20. The semiconductor array according to claim 19, wherein the second semiconductor region has a silicon layer between the SiGe layer and the interface to the silicide layer.
21. The semiconductor array according to claim 20, wherein the silicon layer is doped proceeding from the silicide layer, which acts as a dopant source.
22. The semiconductor array according to claim 17, wherein, to connect the base region, a metal contact is placed within an opening in the second semiconductor region on the silicide layer.
23. The semiconductor array according to claim 17, wherein, to connect the base region, a metal contact is placed on the second semiconductor region.
24. The semiconductor array according to claim 17, wherein the base region is made substantially planar.
25. The semiconductor array according to claim 17, wherein the semiconductor array is a component in a high-frequency semiconductor component, particularly in a high-frequency bipolar transistor and/or in a high-frequency cascode array.
26. A semiconductor array comprising:
a first base region; and
a second base region, which is spaced apart from the first base region,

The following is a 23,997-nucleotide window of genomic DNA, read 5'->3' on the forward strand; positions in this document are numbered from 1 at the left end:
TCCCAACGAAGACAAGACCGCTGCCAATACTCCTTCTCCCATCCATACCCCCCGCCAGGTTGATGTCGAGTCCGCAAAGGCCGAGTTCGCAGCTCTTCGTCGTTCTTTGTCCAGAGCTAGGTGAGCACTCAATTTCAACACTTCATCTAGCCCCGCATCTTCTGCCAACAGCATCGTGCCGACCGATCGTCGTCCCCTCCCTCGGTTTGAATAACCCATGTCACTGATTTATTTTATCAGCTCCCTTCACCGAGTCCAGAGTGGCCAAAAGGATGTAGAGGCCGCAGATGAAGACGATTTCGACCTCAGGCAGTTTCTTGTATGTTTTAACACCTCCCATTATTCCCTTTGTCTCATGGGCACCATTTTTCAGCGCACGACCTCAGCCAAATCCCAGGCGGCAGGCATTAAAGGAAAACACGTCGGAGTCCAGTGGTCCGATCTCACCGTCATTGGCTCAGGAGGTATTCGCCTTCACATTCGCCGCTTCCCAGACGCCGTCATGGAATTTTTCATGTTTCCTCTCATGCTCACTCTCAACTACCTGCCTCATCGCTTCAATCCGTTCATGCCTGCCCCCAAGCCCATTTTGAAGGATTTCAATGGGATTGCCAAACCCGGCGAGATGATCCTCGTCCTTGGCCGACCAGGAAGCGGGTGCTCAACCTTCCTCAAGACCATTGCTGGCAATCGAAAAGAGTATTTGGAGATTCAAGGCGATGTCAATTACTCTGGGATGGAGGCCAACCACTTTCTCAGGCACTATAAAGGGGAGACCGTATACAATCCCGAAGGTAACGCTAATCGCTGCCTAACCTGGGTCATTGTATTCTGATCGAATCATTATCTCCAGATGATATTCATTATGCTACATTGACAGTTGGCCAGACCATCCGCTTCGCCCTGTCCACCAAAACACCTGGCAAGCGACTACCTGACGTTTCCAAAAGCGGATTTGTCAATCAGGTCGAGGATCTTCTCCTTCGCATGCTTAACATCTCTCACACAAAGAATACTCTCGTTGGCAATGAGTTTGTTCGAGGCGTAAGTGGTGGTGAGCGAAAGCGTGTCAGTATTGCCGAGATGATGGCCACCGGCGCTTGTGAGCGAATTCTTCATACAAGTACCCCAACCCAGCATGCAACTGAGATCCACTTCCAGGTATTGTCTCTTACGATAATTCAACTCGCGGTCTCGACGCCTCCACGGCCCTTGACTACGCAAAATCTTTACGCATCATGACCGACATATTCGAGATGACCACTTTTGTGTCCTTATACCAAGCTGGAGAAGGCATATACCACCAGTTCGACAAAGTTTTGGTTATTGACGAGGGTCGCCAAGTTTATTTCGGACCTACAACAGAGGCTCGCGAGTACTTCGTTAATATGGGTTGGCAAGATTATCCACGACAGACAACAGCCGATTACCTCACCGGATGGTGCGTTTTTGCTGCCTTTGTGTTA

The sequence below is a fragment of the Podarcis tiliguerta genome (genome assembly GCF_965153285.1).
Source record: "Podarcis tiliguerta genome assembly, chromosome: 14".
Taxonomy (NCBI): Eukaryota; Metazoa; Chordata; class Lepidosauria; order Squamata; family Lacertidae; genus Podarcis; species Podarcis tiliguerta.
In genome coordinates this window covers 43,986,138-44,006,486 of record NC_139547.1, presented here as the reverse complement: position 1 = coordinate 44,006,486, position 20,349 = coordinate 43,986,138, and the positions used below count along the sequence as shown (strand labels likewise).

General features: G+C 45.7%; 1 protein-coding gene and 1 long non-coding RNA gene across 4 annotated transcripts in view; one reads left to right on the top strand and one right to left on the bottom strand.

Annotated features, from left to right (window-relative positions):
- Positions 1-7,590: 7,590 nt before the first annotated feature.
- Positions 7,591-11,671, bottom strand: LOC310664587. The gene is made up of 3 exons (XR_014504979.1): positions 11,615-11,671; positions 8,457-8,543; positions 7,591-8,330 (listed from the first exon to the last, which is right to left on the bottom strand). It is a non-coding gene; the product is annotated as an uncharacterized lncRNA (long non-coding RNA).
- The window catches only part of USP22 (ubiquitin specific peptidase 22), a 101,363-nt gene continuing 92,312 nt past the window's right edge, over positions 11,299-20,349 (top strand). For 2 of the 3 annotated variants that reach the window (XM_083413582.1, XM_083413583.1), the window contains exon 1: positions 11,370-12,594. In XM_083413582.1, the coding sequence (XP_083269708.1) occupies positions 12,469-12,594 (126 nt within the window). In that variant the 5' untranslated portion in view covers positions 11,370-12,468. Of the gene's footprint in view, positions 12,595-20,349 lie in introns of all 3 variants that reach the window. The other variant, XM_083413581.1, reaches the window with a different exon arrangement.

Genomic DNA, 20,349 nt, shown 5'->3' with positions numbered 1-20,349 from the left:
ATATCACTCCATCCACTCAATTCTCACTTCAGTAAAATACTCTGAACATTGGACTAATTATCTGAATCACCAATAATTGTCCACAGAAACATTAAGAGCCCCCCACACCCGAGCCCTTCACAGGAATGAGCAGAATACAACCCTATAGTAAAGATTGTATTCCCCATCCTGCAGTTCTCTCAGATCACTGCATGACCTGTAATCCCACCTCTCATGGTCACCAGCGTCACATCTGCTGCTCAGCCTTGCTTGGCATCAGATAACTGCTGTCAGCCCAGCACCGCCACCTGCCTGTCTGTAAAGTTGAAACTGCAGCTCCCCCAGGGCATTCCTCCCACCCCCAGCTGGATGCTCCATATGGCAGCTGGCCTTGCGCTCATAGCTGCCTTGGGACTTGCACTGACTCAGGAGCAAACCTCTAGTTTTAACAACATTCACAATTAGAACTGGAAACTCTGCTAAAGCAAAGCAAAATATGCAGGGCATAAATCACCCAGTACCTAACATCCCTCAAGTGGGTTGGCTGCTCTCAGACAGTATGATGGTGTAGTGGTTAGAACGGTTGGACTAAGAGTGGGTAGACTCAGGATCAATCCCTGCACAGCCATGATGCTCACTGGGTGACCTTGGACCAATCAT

wherein, to connect the first base, a first silicide layer is placed below the first base region, which adjoins the first base region, and
wherein, to connect the second base, a second silicide layer is placed above the second base region and adjoins the second base region.
27. The semiconductor array according to claim 26, wherein the first base region and the second base region are spaced apart vertically from one another by an intermediate base region, the intermediate base region being of a first conductivity type and the two base regions being of a second conductivity type, both the first base region and the second base region being adjacent to the intermediate base region.
28. The semiconductor array according to claim 26, wherein the first base region and/or the second base region have a semiconductor region with a silicon-germanium layer.